And what has this experiment of nearly three decades yielded?

Well, most obvious is the fact that since 1990, 35 insurers, including a number of national writers, have left the Massachusetts market.
There are now just 19 insurers serving the Massachusetts private passenger automobile insurance market. We see the ads for low-cost insurance from Geico on TV, but we can't buy Geico insurance.

Less obvious, but no less important, is the fact that by reducing the links between insurance risk and insurance prices, the regulators unwittingly reduced the incentives that people have to drive safely!

Bad drivers do not feel the appropriate pain for their poor judgment, and good drivers do not feel the appropriate reward for their good behavior.
People drive more carelessly, they file claims more frequently, and thus we get the highest-in-the-nation rate of insurance claims.

This system has proven so successful that no other states have tried it. None.

And now Massachusetts, having recognized the error of its ways, is tiptoeing reluctantly back toward competition.

Under the new system, which is still unfolding and will debut in April, companies still will not be able to discriminate on the basis of factors such as credit scores, homeownership, level of education and occupation, but they will be able to offer competitive rates based on other factors, so it's a start.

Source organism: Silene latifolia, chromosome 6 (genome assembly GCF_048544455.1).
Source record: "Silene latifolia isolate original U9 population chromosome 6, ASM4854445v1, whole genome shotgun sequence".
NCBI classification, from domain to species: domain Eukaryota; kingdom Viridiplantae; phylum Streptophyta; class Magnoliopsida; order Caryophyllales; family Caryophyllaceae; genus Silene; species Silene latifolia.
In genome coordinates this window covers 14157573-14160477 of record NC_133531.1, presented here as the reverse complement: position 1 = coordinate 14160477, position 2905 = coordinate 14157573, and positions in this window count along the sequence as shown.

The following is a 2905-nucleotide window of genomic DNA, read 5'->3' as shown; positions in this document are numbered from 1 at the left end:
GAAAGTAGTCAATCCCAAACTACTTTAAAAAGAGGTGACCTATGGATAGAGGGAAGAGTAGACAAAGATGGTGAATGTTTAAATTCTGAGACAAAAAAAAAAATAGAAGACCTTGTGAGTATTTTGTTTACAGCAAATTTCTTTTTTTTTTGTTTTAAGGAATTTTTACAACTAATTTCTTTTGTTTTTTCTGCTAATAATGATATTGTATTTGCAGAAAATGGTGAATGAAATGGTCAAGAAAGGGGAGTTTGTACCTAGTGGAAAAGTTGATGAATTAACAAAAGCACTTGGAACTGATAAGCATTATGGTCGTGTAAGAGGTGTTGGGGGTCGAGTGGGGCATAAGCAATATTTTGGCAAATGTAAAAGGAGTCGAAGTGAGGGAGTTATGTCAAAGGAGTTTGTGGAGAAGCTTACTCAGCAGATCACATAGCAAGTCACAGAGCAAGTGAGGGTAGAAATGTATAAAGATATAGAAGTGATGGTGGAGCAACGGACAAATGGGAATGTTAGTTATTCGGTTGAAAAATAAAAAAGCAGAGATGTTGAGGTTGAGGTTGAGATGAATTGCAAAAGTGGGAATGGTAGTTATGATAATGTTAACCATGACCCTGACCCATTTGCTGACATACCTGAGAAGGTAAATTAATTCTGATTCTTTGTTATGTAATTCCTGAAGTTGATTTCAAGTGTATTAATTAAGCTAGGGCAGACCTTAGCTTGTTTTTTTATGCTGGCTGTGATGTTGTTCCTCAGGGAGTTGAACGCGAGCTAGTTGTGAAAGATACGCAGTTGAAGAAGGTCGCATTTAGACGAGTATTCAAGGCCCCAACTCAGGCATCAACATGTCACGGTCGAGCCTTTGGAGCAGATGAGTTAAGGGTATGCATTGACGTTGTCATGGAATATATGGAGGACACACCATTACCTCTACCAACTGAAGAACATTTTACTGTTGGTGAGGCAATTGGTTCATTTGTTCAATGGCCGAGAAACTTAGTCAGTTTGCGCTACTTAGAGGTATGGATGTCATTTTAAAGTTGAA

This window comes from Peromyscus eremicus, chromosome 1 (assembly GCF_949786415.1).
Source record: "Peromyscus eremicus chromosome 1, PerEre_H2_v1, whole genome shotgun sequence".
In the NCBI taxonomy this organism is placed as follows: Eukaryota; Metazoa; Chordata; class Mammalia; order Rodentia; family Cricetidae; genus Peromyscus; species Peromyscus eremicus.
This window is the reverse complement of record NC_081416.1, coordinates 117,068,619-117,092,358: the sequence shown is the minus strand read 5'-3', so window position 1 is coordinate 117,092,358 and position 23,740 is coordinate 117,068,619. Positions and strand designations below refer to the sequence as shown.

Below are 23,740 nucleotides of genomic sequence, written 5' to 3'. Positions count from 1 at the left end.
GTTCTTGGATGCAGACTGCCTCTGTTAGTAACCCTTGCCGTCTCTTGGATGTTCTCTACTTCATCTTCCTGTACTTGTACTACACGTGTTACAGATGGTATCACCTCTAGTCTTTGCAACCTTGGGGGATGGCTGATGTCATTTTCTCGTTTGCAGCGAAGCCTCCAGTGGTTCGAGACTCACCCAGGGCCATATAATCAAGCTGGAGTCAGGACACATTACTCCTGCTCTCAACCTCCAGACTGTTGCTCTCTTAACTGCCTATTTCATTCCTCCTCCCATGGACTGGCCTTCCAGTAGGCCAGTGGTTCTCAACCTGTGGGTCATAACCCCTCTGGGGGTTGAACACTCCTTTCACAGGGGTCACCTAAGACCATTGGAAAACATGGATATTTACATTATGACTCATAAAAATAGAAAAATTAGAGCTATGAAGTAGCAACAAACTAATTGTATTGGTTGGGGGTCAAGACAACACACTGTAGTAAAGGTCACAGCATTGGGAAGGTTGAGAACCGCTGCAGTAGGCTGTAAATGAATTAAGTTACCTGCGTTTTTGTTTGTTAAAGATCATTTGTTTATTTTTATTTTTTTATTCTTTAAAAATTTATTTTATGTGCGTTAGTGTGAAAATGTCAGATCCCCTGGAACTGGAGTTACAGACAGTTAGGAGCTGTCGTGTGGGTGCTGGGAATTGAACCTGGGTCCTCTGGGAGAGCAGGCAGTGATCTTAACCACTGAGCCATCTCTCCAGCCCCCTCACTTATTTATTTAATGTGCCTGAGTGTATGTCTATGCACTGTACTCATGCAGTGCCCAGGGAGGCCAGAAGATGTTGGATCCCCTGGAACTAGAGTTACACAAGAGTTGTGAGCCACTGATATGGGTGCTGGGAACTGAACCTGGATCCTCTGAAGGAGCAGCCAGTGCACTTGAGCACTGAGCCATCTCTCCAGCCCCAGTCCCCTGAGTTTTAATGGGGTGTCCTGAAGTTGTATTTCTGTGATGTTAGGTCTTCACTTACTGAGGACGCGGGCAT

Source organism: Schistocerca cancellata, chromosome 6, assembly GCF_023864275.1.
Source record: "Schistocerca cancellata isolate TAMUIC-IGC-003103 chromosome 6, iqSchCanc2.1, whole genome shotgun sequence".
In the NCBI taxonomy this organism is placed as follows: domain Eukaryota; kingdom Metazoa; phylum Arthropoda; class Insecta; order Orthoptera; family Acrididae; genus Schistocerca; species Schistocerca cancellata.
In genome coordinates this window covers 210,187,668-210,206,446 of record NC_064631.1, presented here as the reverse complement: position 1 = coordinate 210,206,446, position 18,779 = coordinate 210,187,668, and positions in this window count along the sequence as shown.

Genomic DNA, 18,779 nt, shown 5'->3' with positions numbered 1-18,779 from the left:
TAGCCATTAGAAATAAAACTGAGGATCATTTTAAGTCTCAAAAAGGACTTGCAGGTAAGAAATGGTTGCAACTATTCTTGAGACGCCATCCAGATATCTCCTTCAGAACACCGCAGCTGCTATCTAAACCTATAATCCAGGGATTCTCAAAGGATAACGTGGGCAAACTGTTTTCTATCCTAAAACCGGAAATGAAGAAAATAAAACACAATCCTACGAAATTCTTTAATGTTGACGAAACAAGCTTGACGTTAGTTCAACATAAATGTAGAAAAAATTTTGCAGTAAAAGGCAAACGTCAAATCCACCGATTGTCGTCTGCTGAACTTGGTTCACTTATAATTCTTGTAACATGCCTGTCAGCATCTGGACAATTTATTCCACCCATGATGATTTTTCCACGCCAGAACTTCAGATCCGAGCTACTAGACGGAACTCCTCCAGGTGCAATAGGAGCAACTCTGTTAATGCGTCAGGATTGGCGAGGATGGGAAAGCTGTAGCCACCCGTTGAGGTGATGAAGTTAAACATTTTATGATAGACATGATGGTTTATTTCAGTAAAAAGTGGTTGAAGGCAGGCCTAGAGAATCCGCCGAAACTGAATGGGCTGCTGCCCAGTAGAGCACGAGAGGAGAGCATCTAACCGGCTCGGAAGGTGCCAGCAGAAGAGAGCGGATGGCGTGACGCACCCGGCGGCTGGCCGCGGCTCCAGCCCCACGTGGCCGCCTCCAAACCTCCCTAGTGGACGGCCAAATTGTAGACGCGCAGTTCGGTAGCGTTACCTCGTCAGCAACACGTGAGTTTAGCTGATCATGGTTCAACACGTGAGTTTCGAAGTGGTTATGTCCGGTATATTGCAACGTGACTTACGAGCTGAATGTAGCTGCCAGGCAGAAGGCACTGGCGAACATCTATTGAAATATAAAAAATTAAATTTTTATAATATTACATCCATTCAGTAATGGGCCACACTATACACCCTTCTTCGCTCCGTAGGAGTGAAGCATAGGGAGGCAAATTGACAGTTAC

And if Geico ever decides to offer insurance in Massachusetts, I'll be the first guy in line, because, like 68% of the people in a recent survey, I think I'm a better than average driver.

Yes, recently, when almost 900 licensed drivers were asked to rate their own driving skills, 48 percent ranked themselves better than average.
Another 20 percent reported being much better-than-average drivers. Thirty percent said they were average, and only two percent said worse than average. None of the drivers considered themselves much worse than average.

Funny, huh?


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If I could buy any insurance company, I'd buy Geico. Unfortunately, it's already owned by Warren Buffett's Berkshire Hathaway.

My second choice? China Life Insurance (LFC).

China Life was a government entity until it was sold to the public in December 2003, in the biggest Chinese IPO to date. It's the biggest life insurance company in China, by far, and it's getting bigger faster; revenues in the past twelve months topped $22 billion!